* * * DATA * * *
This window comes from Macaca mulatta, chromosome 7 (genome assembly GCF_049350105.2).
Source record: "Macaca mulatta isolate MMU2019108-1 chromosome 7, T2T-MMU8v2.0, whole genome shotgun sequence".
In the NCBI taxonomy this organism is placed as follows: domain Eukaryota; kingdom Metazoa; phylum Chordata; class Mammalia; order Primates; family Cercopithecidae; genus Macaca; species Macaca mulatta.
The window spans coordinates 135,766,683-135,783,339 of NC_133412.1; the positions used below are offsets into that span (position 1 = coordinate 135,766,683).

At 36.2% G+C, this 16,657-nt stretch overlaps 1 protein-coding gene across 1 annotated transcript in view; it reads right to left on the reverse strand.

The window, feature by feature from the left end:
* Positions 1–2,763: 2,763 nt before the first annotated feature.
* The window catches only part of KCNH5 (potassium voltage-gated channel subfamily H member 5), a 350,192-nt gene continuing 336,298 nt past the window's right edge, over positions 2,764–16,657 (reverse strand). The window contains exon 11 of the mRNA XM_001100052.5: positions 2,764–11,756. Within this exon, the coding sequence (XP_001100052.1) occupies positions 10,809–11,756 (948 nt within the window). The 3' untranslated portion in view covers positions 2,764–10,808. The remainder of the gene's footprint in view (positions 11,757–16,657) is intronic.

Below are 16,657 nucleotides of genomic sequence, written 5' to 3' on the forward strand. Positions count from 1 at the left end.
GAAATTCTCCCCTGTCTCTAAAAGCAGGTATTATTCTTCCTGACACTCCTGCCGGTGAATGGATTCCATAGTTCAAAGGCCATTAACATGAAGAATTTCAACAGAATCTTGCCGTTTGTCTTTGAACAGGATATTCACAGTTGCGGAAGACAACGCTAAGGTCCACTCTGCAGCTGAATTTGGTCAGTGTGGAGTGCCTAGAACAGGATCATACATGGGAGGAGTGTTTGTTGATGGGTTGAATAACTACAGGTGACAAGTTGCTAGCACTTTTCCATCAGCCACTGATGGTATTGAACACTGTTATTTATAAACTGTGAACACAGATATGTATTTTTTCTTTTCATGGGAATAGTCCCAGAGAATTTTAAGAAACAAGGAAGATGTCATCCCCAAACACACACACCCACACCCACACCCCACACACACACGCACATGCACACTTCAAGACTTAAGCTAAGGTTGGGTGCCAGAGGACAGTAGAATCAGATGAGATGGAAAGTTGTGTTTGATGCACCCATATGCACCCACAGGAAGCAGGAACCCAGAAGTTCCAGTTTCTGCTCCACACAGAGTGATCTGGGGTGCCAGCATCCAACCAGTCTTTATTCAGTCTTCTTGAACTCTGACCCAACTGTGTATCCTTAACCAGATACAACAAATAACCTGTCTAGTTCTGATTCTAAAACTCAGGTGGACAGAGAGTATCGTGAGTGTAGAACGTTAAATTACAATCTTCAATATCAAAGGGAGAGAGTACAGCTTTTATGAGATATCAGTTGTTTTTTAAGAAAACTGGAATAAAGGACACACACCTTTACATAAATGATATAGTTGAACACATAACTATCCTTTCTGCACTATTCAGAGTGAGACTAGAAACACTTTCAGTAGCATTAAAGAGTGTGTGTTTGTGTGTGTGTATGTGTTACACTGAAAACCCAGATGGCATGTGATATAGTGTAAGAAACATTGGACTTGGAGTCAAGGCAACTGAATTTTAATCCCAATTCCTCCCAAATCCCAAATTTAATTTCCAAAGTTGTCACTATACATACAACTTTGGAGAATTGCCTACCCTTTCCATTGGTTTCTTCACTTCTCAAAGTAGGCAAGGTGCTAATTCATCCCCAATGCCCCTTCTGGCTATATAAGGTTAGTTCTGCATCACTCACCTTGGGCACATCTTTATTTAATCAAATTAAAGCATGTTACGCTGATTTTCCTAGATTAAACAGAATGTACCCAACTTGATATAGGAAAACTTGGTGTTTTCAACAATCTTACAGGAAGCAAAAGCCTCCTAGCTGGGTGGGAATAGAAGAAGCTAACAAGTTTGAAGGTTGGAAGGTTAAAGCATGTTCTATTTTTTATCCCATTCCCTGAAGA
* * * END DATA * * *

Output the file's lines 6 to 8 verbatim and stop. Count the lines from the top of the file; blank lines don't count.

The window, feature by feature from the left end:
* Positions 1–2,763: 2,763 nt before the first annotated feature.
* The window catches only part of KCNH5 (potassium voltage-gated channel subfamily H member 5), a 350,192-nt gene continuing 336,298 nt past the window's right edge, over positions 2,764–16,657 (reverse strand). The window contains exon 11 of the mRNA XM_001100052.5: positions 2,764–11,756. Within this exon, the coding sequence (XP_001100052.1) occupies positions 10,809–11,756 (948 nt within the window). The 3' untranslated portion in view covers positions 2,764–10,808. The remainder of the gene's footprint in view (positions 11,757–16,657) is intronic.